A fair point, my programming is (evidently) at a very primitive stage and I hadn't sat down and worked out the proper switch/case/break thing.  I'll have a stab at that later.


Code: [Select]
  Serial.flush();
Please explain why you are throwing away random amounts of data.

In a previous post of mine, I was having trouble making a bump sensor work.  One thing that seemed to work was to read the bump sensor, reverse the bot and then clear the serial buffer so that nothing else happened until the next run through the loop.
There is probably a better way of doing that but I've not worked it out yet.


Quote
Thing is, unless I stick a stop command at the end of the loop, the bot will continue executing the last command entered until told to stop.

That's what it should do. You don't have to keep telling your computer or light to stay on, do you?

Which is all well and good, but leaving that stop statement in seemed to be what caused the twitch...

Speaking of which...

Quote
If I put the stop command in, the servo twitches.

Twitches? There's a nice technical term for you. What does this mean?

Well, the dictionary defines "twitch" as a jerky movement or spasm.  Which seemed a pretty apt way to describe the way the servo sits there and periodically makes a little jerk.

What happens if the only commands that the bot receives are to move the servo arm? Does the stop() still cause the servo to "twitch"?


The servo twitches even if you do nothing.

How is the servo being powered?
It has a power supply of its own to avoid browning the arduino out (and yes, I remembered to common the grounds for it, the arduino and the motor driver chip, for a change...!)


GH


Quote
Code: [Select]
analogWrite (enable1Pin, 0);


analogWrite and the Servo Library don't work together if both want to use Timer1. What's the point of analogWrite() her anzway, when you use digitalWrite in other other occasions?

Korman



Aha!  Y'see, that's where a fresh pair of eyes is invaluable.  When I first set things up, I was using analogWrite with a speed variable to allow the robot to move at different speeds.  I changed my mind but evidently my baby addled brain missed that last pair of analogWrite's!

THANKS!

Also, I didn't know that about the analog/servo interaction.  Well worth noting that, again... thanks!

GH

A very big thank you to PaulS and Korman...

The delay statement definitely didn't help the smooth running of the commands and taking out that analogWrite made the 'twitch' go away!

Lesson for the day... don't code with a 6 week old baby in the house and you're doing the night feeds! :)

Korman

Quote
Also, I didn't know that about the analog/servo interaction.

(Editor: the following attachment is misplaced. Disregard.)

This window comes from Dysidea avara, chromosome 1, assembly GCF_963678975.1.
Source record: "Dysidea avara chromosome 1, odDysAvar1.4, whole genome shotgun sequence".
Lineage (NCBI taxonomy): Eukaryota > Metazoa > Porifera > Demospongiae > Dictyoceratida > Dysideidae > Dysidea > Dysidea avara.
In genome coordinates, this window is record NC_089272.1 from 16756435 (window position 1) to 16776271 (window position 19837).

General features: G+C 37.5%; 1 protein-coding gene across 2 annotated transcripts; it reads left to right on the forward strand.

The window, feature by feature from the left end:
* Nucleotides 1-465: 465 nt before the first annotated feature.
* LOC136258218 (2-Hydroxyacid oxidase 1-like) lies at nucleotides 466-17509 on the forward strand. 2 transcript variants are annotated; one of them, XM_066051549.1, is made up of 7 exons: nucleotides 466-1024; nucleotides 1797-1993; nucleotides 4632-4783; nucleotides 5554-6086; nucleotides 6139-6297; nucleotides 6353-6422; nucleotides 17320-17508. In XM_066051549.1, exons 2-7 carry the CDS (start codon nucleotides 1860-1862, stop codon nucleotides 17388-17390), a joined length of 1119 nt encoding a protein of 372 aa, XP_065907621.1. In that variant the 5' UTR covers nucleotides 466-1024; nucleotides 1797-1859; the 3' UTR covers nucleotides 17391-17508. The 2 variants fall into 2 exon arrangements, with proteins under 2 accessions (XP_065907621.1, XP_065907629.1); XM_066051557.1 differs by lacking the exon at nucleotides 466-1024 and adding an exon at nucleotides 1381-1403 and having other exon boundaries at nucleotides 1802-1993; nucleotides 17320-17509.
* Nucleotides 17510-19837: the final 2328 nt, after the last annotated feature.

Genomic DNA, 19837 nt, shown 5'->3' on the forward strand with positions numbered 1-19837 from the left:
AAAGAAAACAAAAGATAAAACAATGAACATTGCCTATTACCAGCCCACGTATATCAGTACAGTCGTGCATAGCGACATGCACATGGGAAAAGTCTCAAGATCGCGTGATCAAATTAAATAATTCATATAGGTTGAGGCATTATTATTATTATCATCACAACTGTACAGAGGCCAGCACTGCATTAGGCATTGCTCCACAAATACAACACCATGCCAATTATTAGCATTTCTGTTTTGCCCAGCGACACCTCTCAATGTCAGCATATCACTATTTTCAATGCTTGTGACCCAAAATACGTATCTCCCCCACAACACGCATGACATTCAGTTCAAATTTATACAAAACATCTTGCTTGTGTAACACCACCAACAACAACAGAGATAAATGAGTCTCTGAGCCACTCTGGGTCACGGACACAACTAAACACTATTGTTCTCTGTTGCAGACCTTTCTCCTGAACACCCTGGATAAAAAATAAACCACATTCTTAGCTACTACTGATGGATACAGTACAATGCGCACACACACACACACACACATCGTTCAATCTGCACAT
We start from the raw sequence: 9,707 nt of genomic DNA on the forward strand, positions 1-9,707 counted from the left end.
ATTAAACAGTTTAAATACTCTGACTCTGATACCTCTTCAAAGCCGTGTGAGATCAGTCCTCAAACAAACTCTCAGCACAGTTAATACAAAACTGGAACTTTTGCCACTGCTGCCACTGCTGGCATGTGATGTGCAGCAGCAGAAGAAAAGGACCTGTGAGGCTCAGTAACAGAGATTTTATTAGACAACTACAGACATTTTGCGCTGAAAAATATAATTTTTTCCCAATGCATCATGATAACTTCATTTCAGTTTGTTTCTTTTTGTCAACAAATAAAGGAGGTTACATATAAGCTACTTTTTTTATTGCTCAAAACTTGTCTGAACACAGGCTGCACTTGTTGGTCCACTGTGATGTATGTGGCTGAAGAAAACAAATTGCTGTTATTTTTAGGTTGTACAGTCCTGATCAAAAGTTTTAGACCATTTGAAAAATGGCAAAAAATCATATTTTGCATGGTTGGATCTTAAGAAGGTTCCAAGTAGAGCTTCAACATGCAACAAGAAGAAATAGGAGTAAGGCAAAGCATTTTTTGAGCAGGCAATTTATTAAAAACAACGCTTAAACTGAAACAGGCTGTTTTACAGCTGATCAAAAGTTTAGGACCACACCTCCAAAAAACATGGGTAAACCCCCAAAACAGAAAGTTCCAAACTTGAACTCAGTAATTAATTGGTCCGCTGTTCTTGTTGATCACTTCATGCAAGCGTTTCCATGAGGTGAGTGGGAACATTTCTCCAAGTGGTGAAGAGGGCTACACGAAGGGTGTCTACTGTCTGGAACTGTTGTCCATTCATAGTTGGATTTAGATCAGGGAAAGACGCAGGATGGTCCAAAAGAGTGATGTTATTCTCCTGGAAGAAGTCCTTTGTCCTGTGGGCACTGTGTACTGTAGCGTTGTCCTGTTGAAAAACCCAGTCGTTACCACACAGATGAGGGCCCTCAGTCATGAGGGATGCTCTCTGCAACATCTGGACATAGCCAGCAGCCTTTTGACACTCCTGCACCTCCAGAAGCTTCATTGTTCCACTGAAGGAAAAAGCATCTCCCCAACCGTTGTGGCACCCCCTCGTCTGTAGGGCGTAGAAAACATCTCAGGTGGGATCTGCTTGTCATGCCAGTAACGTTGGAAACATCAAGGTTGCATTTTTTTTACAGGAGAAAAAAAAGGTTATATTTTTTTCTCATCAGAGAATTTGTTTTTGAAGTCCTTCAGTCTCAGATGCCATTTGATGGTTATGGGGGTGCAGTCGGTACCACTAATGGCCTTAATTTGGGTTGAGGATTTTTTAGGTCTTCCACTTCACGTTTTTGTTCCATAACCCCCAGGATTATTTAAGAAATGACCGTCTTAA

This is one of the joys when programming embedded systems: You need to understand how the functions work on the hardware, otherwise you'll miss dependencies between seemingly independent functions because they use the same resources on the hardware. If you want to make a big improvement of your Arduino programming, take the time to properly understand how and when analogWrite() (using hardware PWM) interacts with the Servo library (which uses Timer1 on ATMega328 based Arduino) by checking it in the ATmega328 data sheet. If you do that the first time, it'll be hard work and will confuse you a lot, but this step is necessary to understand the system properly.

You can read the relevant chapters to your baby, it will bore it to sleep, guaranteed. And you probably too.

Korman

mowcius

Quote
Also, I didn't know that about the analog/servo interaction.

Is there any way to either control a servo/PWM some pins without the servo library or analogWrite?
I can't have something running in a really fast loop either.

Korman

#8
Mar 10, 2011, 04:19 pm Last Edit: Mar 10, 2011, 04:23 pm by Korman Reason: 1

Quote
Also, I didn't know that about the analog/servo interaction.

Is there any way to either control a servo/PWM some pins without the servo library or analogWrite?
I can't have something running in a really fast loop either.


You can mix the Servo library and PWM, you need only to avoid doing PWM on the two pins controlled by Timer1, which are pin 9 and pin 10. As long as you just use analogWrite(), you can safely use the pins 5,6,3 and 11. If you want to mess around with the PWM mode (phase correct PWM and such stuff) or change the frequency divider, better stay away from the pins connected to Timer0 (pins 5 and 6) too or you'll mess up your millis() reading and anzthign depending on it. Pins 3 and 11 use Timer2, which are safe to play around in your context.

In the ATmega data sheet this is all described quite well, once you figure out which table which contains the stuff you want. The key is to look in the schematics for pin functions named OC1A or OC1B (replace 1 by 0 or 2 if you care about Timer0 or Timer2) or the more generic version OCnA used in the general description how timers and PWM work.

Korman

mowcius

Ahh, I do remember something about this now.

So on my ATmega1280, I need to go look up which are on Timer1 and avoid them like the plague :D

Also, I thought it was Timer2 they used or is that some other library I'm getting confused with?

Korman


So on my ATmega1280, I need to go look up which are on Timer1 and avoid them like the plague :D


No, not at all, to the contrary Timer1 attached PWM ports are safe unless you attach more than 12 servos. On the ATmega128 the Servo library uses Timer5 for the first 12 servos, then as needed Timer1, Timer3 and Timer4 for the next 12 servos in this order for a total of 48 servos. It's defined in Servo.h. But basically, the same applies, don't use analogWrite on ports connected to the timer used by the Servo library. If I remember correctly, on the ATmega128 the 16-bit timers (which the Servo library uses) have 3 PWM ports attached. Better check the data-sheet for the real truth.

Korman


mowcius